Today’s Wine: 2016 Estate Pinot Noir

100% Pinot Noir; 13% ABV

The 2016 Estate Pinot Noir is medium ruby in color and mostly opaque. Given 30 minutes or so to open up in the glass, the wine showcases a nose of black cherry, black raspberry, red and purple florals, dried tobacco, forest floor, underbrush, baking spice, and pepper. Moving onto the palate, I get notes of cranberry, pomegranate, wild strawberry, leather, loamy earth, game, crushed rock, green herbs, and iron. This is medium-bodied with medium (+) acidity, light tannins, and a medium (+) length finish. 415 cases produced.

Price: $50. I think this is right around fairly priced, but on a value perspective it doesn’t blow me away. The wine offers everything I love in California Pinot Noir (lower ABV, solid depth, and Burgundian feel), but there are some less expensive options that achieve the same. Pair with herb-roasted chicken, duck breast, or turkey sausage and mild blue cheese.

Fantastic Representation of Albariño

Today’s Story: La Marea

La Marea is a very small wine label focused on Spanish varieties in the I. Brand & Family Wines portfolio. Established by Ian Brand and his wife Heather, I. Brand & Family Wines consists of the labels I. Brand & Family (California inspired wines), Le P’tit Paysan (French inspired wines), and La Marea. La Marea yields highly limited quantities of Grenache and Albariño wines, with all fruit sourced from sustainably or organically farmed vineyards in the Monterey Bay area. These wines are meant to showcase the challenging terroir of the largely limestone, rocky, salty, and windswept Monterey Bay region and with La Marea Ian is dedicated to single vineyard bottlings that express each unique site. Ian delicately crafts transparent wines using a combination of native and cultured yeast for fermentation and typically neutral oak for aging.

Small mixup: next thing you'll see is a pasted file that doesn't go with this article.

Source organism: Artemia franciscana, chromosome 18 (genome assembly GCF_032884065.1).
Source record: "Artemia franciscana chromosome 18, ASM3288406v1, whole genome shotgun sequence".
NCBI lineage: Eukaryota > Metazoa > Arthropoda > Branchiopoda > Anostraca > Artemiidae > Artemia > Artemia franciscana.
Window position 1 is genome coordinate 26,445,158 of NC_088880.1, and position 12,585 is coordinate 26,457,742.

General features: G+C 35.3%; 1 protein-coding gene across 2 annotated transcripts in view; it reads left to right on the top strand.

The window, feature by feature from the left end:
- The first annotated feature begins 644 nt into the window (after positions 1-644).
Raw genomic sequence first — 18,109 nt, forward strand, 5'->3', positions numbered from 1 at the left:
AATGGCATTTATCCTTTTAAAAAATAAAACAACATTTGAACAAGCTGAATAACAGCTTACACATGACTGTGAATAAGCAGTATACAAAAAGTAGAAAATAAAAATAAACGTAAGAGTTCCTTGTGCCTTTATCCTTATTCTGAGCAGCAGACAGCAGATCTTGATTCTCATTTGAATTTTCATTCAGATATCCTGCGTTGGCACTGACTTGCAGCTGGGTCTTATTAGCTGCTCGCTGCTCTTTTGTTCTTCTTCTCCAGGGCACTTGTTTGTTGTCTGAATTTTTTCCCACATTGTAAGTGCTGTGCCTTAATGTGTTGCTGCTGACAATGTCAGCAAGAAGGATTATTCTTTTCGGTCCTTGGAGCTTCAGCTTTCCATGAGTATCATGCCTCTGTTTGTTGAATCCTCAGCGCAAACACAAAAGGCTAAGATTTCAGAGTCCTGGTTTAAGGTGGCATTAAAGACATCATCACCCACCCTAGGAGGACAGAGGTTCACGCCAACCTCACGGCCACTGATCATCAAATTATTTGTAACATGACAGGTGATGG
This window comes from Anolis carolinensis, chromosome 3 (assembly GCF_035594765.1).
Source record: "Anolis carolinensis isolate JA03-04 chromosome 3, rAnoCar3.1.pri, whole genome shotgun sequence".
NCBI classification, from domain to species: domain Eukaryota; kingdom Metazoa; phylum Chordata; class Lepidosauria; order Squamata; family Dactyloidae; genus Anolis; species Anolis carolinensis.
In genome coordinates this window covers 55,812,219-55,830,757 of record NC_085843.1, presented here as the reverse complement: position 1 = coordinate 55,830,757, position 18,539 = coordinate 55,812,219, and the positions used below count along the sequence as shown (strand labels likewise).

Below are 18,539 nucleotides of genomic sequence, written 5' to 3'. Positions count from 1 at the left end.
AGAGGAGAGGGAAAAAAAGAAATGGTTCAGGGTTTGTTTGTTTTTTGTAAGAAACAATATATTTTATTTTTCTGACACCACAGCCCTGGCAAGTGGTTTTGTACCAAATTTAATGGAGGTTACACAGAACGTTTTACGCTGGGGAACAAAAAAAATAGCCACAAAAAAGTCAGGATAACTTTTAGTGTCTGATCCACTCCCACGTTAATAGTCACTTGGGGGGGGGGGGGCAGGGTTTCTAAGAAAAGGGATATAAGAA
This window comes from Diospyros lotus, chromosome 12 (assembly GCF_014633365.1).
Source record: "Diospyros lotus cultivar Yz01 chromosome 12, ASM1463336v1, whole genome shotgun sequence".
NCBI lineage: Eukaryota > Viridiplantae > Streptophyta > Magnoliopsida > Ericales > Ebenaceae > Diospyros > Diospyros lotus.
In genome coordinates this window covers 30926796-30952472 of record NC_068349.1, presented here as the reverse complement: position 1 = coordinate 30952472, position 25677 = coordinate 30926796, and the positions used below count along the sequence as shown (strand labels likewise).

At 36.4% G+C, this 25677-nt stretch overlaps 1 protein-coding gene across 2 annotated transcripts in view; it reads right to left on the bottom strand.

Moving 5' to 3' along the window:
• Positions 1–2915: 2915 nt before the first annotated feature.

Today’s Wine: 2019 Kristy Vineyard Albariño

100% Albariño; 13.2% ABV

The 2019 Kristy Vineyard Albariño is deep straw/pale yellow in color and transparent. A somewhat delicate nose opens to showcase aromas of lemon zest, grapefruit, summer melon, white and yellow florals, sea shell, and saline. Moving onto the palate, the wine displays similar sea-filled notes with stone fruit, honeydew, white peach, lime, wax, brine, and marine mineral. This is light-bodied with vibrant high acidity and a plush mouthfeel that yields to a crisp and immensely refreshing finish. 850 cases produced.

Price: $24. I think this is absolutely worth the price and is a fantastic representation of the Albariño variety. When I saw this is coming from the Monterey Bay area of California I had to give it a shot and am incredibly glad I did. Pair this with oysters, lightly smoked whitefish, or ceviche.

Fun, Pure, and Delicious Trousseau

Today’s Story: Arnot-Roberts

Arnot-Roberts is a boutique winery established in 2001 by Duncan Arnot Meyers and Nathan Lee Roberts, two childhood friends who grew up together in Napa Valley. I previously wrote about them when I reviewed their 2016 Que Syrah Vineyard in Boutique Syrah for the Explorer, which I felt is a wine for those looking for a new take on California Syrah. As I wrote before, Arnot-Roberts began with a single barrel of wine the duo produced in their basement and over time grew through the purchase of fruit from renowned vineyards in Napa, Sonoma, El Dorado, and Amador counties as well as the Santa Cruz Mountains. All Arnot-Roberts wines are made in small quantities with incredible attention to quality and they are crafted to showcase the terroir of each specific site or appellation.